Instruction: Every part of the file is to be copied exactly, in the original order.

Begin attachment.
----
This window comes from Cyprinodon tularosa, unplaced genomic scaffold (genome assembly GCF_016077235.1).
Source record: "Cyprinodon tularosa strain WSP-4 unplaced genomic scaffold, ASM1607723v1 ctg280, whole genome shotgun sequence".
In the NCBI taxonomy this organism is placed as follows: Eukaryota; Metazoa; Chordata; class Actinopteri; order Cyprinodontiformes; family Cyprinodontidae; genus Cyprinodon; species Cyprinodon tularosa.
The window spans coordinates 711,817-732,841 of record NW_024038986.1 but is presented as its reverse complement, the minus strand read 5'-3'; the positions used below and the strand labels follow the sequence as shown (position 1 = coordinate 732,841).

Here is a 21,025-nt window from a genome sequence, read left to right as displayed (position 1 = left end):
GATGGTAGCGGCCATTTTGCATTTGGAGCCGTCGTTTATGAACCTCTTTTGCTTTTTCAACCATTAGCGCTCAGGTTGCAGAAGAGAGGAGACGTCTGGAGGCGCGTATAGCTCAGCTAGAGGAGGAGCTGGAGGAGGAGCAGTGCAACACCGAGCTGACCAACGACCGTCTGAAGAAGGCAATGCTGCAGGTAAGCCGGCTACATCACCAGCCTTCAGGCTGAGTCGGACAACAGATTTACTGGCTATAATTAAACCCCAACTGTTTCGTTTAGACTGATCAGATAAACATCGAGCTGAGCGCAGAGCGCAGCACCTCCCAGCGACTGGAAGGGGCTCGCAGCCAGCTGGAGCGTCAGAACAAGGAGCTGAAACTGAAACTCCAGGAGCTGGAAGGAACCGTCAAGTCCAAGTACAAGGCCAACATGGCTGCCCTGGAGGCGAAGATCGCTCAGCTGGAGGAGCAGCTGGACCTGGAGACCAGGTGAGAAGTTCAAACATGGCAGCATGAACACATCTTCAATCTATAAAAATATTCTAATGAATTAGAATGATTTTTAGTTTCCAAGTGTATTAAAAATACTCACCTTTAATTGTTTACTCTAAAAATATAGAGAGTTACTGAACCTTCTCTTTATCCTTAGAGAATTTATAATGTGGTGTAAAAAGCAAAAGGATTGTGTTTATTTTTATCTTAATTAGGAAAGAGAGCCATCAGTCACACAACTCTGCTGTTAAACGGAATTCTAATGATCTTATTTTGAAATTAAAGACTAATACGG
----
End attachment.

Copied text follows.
This window comes from Cyprinodon tularosa, unplaced genomic scaffold (genome assembly GCF_016077235.1).
Source record: "Cyprinodon tularosa strain WSP-4 unplaced genomic scaffold, ASM1607723v1 ctg280, whole genome shotgun sequence".
In the NCBI taxonomy this organism is placed as follows: Eukaryota; Metazoa; Chordata; class Actinopteri; order Cyprinodontiformes; family Cyprinodontidae; genus Cyprinodon; species Cyprinodon tularosa.
The window spans coordinates 711,817-732,841 of record NW_024038986.1 but is presented as its reverse complement, the minus strand read 5'-3'; the positions used below and the strand labels follow the sequence as shown (position 1 = coordinate 732,841).

Here is a 21,025-nt window from a genome sequence, read left to right as displayed (position 1 = left end):
GATGGTAGCGGCCATTTTGCATTTGGAGCCGTCGTTTATGAACCTCTTTTGCTTTTTCAACCATTAGCGCTCAGGTTGCAGAAGAGAGGAGACGTCTGGAGGCGCGTATAGCTCAGCTAGAGGAGGAGCTGGAGGAGGAGCAGTGCAACACCGAGCTGACCAACGACCGTCTGAAGAAGGCAATGCTGCAGGTAAGCCGGCTACATCACCAGCCTTCAGGCTGAGTCGGACAACAGATTTACTGGCTATAATTAAACCCCAACTGTTTCGTTTAGACTGATCAGATAAACATCGAGCTGAGCGCAGAGCGCAGCACCTCCCAGCGACTGGAAGGGGCTCGCAGCCAGCTGGAGCGTCAGAACAAGGAGCTGAAACTGAAACTCCAGGAGCTGGAAGGAACCGTCAAGTCCAAGTACAAGGCCAACATGGCTGCCCTGGAGGCGAAGATCGCTCAGCTGGAGGAGCAGCTGGACCTGGAGACCAGGTGAGAAGTTCAAACATGGCAGCATGAACACATCTTCAATCTATAAAAATATTCTAATGAATTAGAATGATTTTTAGTTTCCAAGTGTATTAAAAATACTCACCTTTAATTGTTTACTCTAAAAATATAGAGAGTTACTGAACCTTCTCTTTATCCTTAGAGAATTTATAATGTGGTGTAAAAAGCAAAAGGATTGTGTTTATTTTTATCTTAATTAGGAAAGAGAGCCATCAGTCACACAACTCTGCTGTTAAACGGAATTCTAATGATCTTATTTTGAAATTAAAGACTAATACGG